'Source: Nash, Elizabeth Todd (1922). Fifty Puritan Ancestors. The Tuttle, Morehouse & Taylor Press; New Haven (pp 33-34). "Soon after birth of his first child in 1619 he probably moved south in England to either Somerset or Dorsetshire. With his wife, six children, and brother George, he left England on March 29, 1630 on board the Mary and John commanded by Capt. Squeb from Plymouth. Landed on May 30 at Nantasket, now Hull, Massachsuetts. The company of 140 on board the Mary and John had organized a church and selected ministers before sailing. They founded Dorchester, Massachusetts. William Phelps was representative at first general court of Massachusetts in 1634 and selectman in 1634 and 35. Went with Warham to Windsor. On March 4,1634, he and Ensign Gibbs were appointed by the General Court to arrange the bounds between Boston and Dorchester, and explain what each town wanted. On May 14, 1634, he was part of a committee of men who viewed the ground at Mount Wollaston for enlargement of Boston. He moved to moved to Windsor, Connecticut in 135-36 being one of the first to settle in that town. Was a member of the General Court of Connecticut in 1636 and 1637, the first court in Connecticut. One of the commissioners appointed to govern Connecticut and a member of the Council in 1636. Man of property who served as Magistrate from 1639 to 1649. Not being able to prove title for land brought from the Indian Sahat, he paid for it a second time (with wampum) and recorded this tranaction with Coggerynosset, Asuthew, Patackhouse, Amanawer, and Nassahegan on March 31, 1665. It has been said that William Phelps was one of the most efficient and valuable officers in the colony and that his whole time must have been occupied in the service of the public."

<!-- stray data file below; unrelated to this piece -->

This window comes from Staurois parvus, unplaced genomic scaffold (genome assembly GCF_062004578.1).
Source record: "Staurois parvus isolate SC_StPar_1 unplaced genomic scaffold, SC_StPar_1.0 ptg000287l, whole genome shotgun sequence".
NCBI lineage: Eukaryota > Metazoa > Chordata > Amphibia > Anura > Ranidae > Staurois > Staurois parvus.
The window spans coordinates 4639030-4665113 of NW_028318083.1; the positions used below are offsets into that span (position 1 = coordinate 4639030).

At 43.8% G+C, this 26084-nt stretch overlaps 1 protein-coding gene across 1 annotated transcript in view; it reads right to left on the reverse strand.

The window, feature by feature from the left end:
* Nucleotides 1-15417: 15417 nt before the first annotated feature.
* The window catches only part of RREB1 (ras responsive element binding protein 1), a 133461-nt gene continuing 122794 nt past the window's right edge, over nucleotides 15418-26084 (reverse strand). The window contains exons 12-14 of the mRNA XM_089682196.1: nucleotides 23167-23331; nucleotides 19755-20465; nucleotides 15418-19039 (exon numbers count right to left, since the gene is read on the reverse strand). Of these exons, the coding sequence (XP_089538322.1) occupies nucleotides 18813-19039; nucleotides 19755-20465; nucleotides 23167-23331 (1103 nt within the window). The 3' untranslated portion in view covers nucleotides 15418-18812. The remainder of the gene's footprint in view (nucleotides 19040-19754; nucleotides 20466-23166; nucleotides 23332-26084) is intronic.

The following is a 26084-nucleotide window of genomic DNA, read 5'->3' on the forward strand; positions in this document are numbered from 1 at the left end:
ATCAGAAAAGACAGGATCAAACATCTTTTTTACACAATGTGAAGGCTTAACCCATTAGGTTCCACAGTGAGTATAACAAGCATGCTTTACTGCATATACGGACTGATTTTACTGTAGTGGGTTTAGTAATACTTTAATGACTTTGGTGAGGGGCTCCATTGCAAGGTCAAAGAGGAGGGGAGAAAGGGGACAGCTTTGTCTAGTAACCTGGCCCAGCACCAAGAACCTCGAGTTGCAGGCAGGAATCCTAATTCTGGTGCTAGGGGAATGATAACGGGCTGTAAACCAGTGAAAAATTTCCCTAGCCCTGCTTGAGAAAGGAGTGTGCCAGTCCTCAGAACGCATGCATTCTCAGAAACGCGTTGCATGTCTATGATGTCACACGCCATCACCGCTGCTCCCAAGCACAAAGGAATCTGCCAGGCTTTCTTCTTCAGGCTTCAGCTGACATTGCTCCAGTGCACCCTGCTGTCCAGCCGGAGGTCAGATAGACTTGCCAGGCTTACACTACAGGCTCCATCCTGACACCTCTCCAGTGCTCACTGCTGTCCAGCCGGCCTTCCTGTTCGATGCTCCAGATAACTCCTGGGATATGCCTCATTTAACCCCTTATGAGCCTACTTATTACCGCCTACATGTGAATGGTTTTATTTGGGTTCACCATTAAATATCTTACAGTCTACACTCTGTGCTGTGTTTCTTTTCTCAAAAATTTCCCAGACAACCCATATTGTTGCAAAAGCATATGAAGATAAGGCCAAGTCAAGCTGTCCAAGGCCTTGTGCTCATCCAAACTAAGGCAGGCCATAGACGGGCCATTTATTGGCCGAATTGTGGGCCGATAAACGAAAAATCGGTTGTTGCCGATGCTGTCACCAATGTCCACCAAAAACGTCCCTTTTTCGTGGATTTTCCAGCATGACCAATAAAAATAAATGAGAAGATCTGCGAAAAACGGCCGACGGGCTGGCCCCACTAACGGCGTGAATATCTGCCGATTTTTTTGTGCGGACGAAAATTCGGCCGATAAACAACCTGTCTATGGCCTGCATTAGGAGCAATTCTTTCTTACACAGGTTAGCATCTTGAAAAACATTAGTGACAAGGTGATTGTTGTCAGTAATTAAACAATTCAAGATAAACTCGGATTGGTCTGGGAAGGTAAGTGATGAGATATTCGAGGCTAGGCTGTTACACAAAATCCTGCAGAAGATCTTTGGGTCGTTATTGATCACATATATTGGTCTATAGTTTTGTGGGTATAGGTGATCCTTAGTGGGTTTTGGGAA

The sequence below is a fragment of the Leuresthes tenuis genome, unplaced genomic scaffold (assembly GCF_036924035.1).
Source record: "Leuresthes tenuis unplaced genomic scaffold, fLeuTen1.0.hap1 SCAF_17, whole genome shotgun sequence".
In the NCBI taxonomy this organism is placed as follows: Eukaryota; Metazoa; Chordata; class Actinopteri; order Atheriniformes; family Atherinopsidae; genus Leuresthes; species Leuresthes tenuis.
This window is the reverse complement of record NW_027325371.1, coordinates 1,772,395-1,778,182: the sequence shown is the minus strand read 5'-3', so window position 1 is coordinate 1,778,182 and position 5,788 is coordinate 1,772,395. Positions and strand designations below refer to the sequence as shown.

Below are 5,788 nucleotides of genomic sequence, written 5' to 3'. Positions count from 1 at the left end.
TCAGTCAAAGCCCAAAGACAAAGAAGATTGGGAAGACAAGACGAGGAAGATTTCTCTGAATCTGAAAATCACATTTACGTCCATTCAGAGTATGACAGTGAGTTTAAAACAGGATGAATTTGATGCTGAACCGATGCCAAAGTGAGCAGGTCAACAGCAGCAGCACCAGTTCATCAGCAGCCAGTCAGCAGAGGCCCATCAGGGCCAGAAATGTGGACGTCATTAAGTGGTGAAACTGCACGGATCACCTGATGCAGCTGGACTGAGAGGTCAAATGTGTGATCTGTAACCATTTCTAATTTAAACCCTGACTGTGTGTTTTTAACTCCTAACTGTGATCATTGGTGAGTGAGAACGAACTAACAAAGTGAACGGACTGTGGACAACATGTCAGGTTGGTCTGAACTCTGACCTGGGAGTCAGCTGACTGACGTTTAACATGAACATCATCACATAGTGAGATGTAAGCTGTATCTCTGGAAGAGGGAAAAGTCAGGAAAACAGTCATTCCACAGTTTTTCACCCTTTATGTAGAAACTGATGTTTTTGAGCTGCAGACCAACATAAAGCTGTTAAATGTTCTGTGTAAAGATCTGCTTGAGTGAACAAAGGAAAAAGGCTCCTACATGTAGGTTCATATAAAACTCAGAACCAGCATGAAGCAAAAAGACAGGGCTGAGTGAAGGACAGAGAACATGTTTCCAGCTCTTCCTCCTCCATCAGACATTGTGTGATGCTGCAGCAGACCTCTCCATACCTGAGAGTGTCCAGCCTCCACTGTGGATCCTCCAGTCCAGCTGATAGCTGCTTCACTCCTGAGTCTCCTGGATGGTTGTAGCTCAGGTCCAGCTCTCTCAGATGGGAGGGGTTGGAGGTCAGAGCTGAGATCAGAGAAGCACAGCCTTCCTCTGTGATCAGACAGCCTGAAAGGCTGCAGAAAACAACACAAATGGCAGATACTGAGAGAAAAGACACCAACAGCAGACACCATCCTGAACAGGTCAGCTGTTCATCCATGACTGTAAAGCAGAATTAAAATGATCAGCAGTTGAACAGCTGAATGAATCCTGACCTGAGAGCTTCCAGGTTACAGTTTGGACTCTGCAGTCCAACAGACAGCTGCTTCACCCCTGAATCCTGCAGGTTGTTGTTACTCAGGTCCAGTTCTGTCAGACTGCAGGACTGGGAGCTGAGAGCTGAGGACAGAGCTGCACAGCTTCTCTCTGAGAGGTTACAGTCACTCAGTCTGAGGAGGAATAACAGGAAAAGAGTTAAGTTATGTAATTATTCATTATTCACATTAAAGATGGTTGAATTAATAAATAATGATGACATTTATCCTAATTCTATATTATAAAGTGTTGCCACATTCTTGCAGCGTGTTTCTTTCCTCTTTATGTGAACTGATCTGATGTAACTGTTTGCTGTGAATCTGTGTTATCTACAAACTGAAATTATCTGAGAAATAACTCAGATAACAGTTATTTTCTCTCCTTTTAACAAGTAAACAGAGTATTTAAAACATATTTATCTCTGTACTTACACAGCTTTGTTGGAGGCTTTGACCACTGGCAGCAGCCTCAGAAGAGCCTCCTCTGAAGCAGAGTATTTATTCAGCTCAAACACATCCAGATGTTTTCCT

Fifty Puritan Ancestors has birth on Feb. 28, 1599.
William Phelps went to New England in 1630 on the ship "Mary & John", with his second wife Anne Dover and six children. George Phelps, who may have been a brother of William Phelps, sailed on the same ship. They sailed from Plymouth, England on 20 Mar 1630 and arrived at Nantasket (later renamed Hull), Massachusetts on 30 May 1630. This company founded a settlement at Dorchester, Massachusetts.
William Phelps applied to be made a freeman on 19 Oct 1630 and was admitted 18 May 1631. He was deputy from Dorchester to the Massachusetts Bay General Court on 9 May 1632 and 6 May 1635. While in Dorchester he served also as constable, selectman, and member of a boundary committee.